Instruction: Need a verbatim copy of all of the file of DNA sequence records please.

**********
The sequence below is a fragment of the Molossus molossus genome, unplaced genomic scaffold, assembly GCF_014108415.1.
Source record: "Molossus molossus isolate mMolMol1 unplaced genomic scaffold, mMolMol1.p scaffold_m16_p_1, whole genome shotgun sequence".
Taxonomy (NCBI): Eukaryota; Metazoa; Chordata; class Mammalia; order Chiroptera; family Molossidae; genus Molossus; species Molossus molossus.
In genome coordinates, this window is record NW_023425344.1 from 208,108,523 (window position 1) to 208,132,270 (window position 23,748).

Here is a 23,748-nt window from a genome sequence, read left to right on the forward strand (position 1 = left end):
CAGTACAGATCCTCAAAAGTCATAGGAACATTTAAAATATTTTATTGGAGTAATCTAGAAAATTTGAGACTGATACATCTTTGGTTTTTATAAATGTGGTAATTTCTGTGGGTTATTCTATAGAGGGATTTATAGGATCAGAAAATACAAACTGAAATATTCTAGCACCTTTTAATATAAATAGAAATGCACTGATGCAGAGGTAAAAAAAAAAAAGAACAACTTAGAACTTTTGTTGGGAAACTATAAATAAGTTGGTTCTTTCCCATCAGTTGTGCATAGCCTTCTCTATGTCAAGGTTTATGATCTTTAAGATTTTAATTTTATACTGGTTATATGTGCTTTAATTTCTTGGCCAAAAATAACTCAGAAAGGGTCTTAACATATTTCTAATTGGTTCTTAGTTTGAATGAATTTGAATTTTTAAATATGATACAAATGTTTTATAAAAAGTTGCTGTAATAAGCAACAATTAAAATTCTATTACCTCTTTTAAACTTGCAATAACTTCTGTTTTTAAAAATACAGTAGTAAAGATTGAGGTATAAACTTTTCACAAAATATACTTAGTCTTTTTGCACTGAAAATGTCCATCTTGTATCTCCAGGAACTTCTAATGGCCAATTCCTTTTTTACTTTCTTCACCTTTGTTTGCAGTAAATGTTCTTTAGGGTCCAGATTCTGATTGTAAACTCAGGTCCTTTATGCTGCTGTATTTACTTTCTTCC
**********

The sequence below is a fragment of the Molossus molossus genome, unplaced genomic scaffold, assembly GCF_014108415.1.
Source record: "Molossus molossus isolate mMolMol1 unplaced genomic scaffold, mMolMol1.p scaffold_m16_p_1, whole genome shotgun sequence".
Taxonomy (NCBI): Eukaryota; Metazoa; Chordata; class Mammalia; order Chiroptera; family Molossidae; genus Molossus; species Molossus molossus.
In genome coordinates, this window is record NW_023425344.1 from 208,108,523 (window position 1) to 208,132,270 (window position 23,748).

Here is a 23,748-nt window from a genome sequence, read left to right on the forward strand (position 1 = left end):
CAGTACAGATCCTCAAAAGTCATAGGAACATTTAAAATATTTTATTGGAGTAATCTAGAAAATTTGAGACTGATACATCTTTGGTTTTTATAAATGTGGTAATTTCTGTGGGTTATTCTATAGAGGGATTTATAGGATCAGAAAATACAAACTGAAATATTCTAGCACCTTTTAATATAAATAGAAATGCACTGATGCAGAGGTAAAAAAAAAAAAGAACAACTTAGAACTTTTGTTGGGAAACTATAAATAAGTTGGTTCTTTCCCATCAGTTGTGCATAGCCTTCTCTATGTCAAGGTTTATGATCTTTAAGATTTTAATTTTATACTGGTTATATGTGCTTTAATTTCTTGGCCAAAAATAACTCAGAAAGGGTCTTAACATATTTCTAATTGGTTCTTAGTTTGAATGAATTTGAATTTTTAAATATGATACAAATGTTTTATAAAAAGTTGCTGTAATAAGCAACAATTAAAATTCTATTACCTCTTTTAAACTTGCAATAACTTCTGTTTTTAAAAATACAGTAGTAAAGATTGAGGTATAAACTTTTCACAAAATATACTTAGTCTTTTTGCACTGAAAATGTCCATCTTGTATCTCCAGGAACTTCTAATGGCCAATTCCTTTTTTACTTTCTTCACCTTTGTTTGCAGTAAATGTTCTTTAGGGTCCAGATTCTGATTGTAAACTCAGGTCCTTTATGCTGCTGTATTTACTTTCTTCC